Adhering to a planned-out performance cycle, rather than merely training in a haphazard fashion, will produce superior results.

Setting the Right Expectations

Going through practice sessions with no real goal in mind is a recipe for stagnation. Athletes set expectations for themselves before they go out on the green. But it is important to understand what is meant when we talk about setting expectations, as it has nothing to do with scorecards. Rather, it is about the importance of setting “effort-based” expectations—that is, ones that the athlete can directly control. Effort-based expectations can take a very wide variety of forms, and they can be quite simple. For instance, the athlete may decide to focus on proper posture during the day’s training, or another specific action. Because this is an effort-based exercise, there is no pressure to “succeed” at attaining a goal—it is only necessary to direct one’s activities in the right way.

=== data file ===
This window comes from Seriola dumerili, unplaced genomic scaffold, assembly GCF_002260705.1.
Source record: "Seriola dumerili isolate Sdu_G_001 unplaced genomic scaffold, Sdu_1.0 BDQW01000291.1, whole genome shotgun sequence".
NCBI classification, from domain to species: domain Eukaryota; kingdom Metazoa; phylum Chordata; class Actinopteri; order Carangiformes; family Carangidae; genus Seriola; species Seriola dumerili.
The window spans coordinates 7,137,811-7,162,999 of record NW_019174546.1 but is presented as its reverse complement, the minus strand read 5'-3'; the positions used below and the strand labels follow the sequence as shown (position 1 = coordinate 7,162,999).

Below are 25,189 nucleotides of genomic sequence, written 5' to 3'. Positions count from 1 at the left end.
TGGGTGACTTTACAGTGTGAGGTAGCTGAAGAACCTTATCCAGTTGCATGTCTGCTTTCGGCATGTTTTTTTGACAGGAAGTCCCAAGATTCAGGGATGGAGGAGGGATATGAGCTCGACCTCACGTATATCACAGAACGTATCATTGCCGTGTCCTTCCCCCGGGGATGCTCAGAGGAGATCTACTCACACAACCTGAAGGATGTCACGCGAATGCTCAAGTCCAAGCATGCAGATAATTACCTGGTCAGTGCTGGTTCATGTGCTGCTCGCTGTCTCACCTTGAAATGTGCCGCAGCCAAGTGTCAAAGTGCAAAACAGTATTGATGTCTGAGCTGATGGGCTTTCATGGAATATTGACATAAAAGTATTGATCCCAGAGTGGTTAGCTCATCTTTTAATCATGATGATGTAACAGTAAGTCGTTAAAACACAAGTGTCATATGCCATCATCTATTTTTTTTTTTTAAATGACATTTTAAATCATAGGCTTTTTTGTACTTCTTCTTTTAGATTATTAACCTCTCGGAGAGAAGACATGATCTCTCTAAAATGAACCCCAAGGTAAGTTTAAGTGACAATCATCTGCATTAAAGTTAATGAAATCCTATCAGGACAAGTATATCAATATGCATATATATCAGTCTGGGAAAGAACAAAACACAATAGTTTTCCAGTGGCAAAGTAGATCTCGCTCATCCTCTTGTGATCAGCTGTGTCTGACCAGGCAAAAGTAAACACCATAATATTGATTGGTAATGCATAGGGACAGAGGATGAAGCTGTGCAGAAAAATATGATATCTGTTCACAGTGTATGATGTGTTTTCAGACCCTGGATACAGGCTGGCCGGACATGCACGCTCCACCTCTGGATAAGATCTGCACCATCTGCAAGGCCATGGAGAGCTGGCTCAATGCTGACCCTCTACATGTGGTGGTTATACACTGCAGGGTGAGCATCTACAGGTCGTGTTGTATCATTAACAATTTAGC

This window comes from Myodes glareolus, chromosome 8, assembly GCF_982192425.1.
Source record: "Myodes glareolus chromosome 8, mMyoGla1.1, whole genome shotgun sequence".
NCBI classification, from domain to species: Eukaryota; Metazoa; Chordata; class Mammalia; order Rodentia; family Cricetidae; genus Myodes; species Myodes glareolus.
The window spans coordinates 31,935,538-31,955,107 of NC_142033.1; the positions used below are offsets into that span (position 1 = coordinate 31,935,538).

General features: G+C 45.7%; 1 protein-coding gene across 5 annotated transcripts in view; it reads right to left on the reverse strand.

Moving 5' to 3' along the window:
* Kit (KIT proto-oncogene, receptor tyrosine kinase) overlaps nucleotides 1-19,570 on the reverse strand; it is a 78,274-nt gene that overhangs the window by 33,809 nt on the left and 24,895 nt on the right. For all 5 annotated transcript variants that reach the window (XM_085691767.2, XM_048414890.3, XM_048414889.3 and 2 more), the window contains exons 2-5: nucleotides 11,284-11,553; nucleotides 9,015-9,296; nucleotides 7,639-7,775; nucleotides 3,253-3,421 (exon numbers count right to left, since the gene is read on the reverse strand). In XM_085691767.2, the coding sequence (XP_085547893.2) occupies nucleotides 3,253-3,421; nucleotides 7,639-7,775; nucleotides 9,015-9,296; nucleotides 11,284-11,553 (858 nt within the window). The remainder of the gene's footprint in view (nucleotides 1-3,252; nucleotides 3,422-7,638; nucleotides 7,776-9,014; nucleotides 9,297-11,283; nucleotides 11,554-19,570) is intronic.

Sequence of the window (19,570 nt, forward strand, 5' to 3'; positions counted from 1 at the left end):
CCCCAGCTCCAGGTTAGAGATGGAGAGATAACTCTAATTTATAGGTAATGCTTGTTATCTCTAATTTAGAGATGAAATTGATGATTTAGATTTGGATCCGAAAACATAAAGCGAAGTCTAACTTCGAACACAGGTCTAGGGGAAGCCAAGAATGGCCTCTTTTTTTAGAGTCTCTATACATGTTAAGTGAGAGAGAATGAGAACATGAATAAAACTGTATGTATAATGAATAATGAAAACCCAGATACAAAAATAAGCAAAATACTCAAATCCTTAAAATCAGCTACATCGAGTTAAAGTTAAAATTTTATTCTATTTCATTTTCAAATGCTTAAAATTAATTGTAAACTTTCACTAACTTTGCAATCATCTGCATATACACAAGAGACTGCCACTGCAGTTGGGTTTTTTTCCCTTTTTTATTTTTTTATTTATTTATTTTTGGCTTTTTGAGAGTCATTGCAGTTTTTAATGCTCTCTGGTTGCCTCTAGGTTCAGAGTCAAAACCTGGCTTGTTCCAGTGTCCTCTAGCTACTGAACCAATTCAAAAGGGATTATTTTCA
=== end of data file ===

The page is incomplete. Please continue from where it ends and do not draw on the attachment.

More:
golfer prepares to chip a ball

Avoiding the Urge to Obsess over Numbers

It is natural for athletes to keep track of statistics relevant to their training program. Certainly it seems like a sound way to chart one’s progress—you can, for example, easily check how many GIRs you had this week relative to previous weeks. This kind of statistical analysis undoubtedly has its place—but it is important not to get carried away with facts and figures. Part of the problem is that numbers can provide a misleading view of one’s progress. Stats may indicate poor performance on a day when the athlete was deliberately pushing themselves past their comfort zone. Or they may fail to record weather conditions that might explain sub-standard achievement. During a performance cycle, there are many variables that statistics cannot capture with precision. This connects to the previous tip—you need to set chiefly effort-based expectations, as opposed to simply achieving statistical excellence.

Learning to Be Proactive